He said: “One of the best pathology in Nigeria did the autopsy. I was not at the scene; my younger brother represented the family. At the end of the day, they found out that the woman died of heart failure. It was also shown that she had no poison in her body. After their investigation, the commissioner of police called both of us.
For the first time, I got convinced that the police are really working because they stood on the ground of justice and it was vividly clear. I want to use this opportunity to thank the Nigeria Police; I am really proud of them. I did not meet the commissioner of police until the day both families were called together and given the news about the cause of death. The documents are with the family of the deceased.
“I am deeply sorry for the death of this young lady; it was never meant to be. I am so shocked that she died. She could have died anywhere. What if she had died in her house? What if I was the one that slumped and died in the hotel when she came to visit me?
I am so sure in my conscience as a preacher who will stand before God where time shall no longer be that I am fully innocent of her death. I have no hand in it; I have never killed a chicken before, not to talk about a human being. They have the right to bring their own doctor and conduct any text they like. She was a daughter, a friend; somebody that I wished well. If she had died somewhere else and they called me for assistance, I would have sponsored the burial if I were not even connected to her in anywhere.
It is unfortunate that people went around stating that I poisoned her or killed her to do ritual. I have never been to any shrine in my life. My father was a pastor; I knew up in a very strict ministry background. I have been preaching since when I was 15; this is my 26 years of preaching. I am too exposed to go into diabolical things. I feel the loss and pain of her family. I sympathise with them. “I have learnt so much from this – never to be too free with strangers or be too relaxed with people you don’t know.”
On the lesson he learnt from the incident, Apostle Okpe said: “My experience in detention was really funny because I got to meet the kind of people that I never thought I would stay together with. I slept of the floor for the first time for over 50 days and ate in an atmosphere that was not conducive for me. It was very pathetic in the cell where I heard cases of people who were robbers and kidnappers. I was not beaten; nobody touched me.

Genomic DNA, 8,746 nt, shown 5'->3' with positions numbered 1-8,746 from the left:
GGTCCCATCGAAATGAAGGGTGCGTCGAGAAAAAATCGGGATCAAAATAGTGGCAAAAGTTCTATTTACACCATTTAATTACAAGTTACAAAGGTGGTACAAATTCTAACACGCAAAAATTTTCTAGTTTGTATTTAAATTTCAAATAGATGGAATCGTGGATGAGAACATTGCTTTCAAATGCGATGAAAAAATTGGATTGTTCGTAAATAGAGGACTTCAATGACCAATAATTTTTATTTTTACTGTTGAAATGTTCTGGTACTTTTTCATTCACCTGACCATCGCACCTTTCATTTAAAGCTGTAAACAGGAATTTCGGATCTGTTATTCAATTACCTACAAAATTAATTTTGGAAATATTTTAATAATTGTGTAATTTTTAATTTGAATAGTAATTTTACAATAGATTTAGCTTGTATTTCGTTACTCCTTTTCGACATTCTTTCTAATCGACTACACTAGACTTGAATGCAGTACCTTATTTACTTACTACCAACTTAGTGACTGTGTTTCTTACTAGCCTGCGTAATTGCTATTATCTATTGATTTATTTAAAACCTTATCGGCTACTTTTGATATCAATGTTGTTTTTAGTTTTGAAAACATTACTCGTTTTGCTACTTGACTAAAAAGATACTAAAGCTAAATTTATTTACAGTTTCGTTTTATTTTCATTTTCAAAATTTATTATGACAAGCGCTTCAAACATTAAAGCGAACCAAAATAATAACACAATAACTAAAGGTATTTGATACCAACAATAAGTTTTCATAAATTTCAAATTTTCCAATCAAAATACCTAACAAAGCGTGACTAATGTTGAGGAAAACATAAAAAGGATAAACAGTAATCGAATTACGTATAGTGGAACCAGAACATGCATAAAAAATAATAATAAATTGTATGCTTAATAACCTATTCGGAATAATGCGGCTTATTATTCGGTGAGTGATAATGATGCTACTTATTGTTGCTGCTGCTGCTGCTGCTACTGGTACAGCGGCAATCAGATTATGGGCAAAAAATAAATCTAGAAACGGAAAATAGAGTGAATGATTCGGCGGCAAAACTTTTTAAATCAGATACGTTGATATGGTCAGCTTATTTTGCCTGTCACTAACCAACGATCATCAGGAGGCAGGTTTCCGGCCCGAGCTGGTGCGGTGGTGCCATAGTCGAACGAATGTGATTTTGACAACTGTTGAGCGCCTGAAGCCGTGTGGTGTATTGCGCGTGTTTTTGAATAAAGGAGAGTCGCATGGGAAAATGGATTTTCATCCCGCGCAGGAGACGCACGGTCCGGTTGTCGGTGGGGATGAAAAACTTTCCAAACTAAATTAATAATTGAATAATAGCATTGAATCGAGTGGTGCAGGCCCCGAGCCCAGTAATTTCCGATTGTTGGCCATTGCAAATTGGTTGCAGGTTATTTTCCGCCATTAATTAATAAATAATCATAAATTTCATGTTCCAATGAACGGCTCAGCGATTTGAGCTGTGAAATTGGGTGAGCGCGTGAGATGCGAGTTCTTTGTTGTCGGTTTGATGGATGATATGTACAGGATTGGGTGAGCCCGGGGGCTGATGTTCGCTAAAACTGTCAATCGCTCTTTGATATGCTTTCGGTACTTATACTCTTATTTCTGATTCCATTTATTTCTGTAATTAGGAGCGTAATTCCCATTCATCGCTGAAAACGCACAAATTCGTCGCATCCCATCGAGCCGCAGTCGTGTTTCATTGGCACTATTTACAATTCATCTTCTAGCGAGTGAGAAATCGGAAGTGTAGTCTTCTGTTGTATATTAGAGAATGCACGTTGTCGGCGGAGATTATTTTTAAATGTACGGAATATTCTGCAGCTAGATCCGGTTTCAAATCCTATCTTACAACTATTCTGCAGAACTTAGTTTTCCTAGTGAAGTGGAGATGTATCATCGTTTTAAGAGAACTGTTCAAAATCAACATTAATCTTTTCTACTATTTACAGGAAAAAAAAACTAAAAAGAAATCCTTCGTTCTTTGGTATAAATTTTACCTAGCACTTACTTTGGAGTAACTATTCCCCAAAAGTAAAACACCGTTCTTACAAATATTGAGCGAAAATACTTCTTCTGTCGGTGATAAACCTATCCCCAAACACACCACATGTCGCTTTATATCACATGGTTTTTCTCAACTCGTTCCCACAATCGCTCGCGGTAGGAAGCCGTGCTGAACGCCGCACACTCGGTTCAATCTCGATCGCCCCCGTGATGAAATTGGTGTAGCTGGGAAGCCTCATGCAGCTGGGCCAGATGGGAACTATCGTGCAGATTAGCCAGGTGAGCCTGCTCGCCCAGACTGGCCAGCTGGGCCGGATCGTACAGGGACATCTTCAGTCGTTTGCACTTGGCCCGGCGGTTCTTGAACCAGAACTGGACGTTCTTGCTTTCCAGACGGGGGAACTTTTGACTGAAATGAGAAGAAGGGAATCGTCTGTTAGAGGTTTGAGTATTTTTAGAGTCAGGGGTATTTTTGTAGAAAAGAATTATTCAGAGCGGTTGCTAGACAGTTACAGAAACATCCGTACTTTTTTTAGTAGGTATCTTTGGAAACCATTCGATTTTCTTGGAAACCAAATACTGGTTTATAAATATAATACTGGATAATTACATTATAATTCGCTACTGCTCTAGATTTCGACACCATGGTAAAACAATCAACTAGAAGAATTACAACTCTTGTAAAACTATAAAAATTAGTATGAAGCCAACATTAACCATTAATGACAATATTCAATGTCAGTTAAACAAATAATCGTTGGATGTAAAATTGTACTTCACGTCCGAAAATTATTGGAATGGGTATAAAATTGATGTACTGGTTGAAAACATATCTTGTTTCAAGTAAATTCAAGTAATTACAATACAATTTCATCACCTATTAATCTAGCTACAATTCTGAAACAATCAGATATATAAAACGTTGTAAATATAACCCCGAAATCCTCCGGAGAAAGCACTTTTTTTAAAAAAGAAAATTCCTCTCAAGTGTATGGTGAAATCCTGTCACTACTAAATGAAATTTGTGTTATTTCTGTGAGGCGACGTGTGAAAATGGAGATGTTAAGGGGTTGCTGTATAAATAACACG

Some of them said they used to watch me on television and they asked me to pray for them. I started preaching in detention. As a matter of fact, I was able to lead over 90 people to Christ in the cell. I turned the cell into church. I was preaching everyday, doing vigils. It was a wonderful experience. For me, the cell was a church; I never saw it as a lion’s den.”
“As expected, the husband of the deceased and the family were not really friendly; the husband was hostile to me. He felt I killed his wife, but I want to use this opportunity to let him know that I was not responsible for the death of his wife. I did not and can never kill anybody for any reason. I don’t need to do that. Every man you meet is a door leading somewhere.
However, it depends on where you are going. Although they told me categorically that they didn’t need anything from me, personally I wish I could be a blessing in other ways. Something like taking responsibility for the schooling of child she left behind or whatever.
If possible, I even want to become friend to the family because the person who died is not my enemy. The person who died was a friend and a daughter. Then if she is truly a friend, we should honour her even in death.”
It is so pathetic that they blew it out of proportion and I feel so bad. And I feel that wherever she is now, she may not be happy with the family. They look at it that they are crying for justice, but actually it was embarrassing. To the best of my ability, if the husband calms down from his anger, I could be his friend. God forbid, what if he is driving and he hits somebody and the person dies? What if somebody dies in his car? People can die anywhere.
“Sometime ago, I was flying to Frankfurt and the man sitting in the plane with me died. I was sleeping while the old man was eating. And before I knew it, the old man slumped and died inside the aircraft. So, who do you blame for the man’s death? So, if he could let the storm roll over and feel that we could talk, I could be his friend. I didn’t lure his wife to anything.
It is not every time that people go to hotel do evil. People go to hotel to sign contracts; people go to hotel to exchange contacts, to meet people and for diverse reasons. It is only in Nigeria and Africa that people think that when you go to hotel, it is evil you go to perpetrate there. That is not the idea. The idea is that hotel is a transit point. I don’t live there. I don’t have an office there, so you don’t expect me to begin to look for people’s offices to assist me because I want to talk to somebody.”
“I was arrested on April 8, 2016 and released on June 2, 2016 after thorough investigations. I was there for about two months. The file has been sent to DPP by the police for advice.”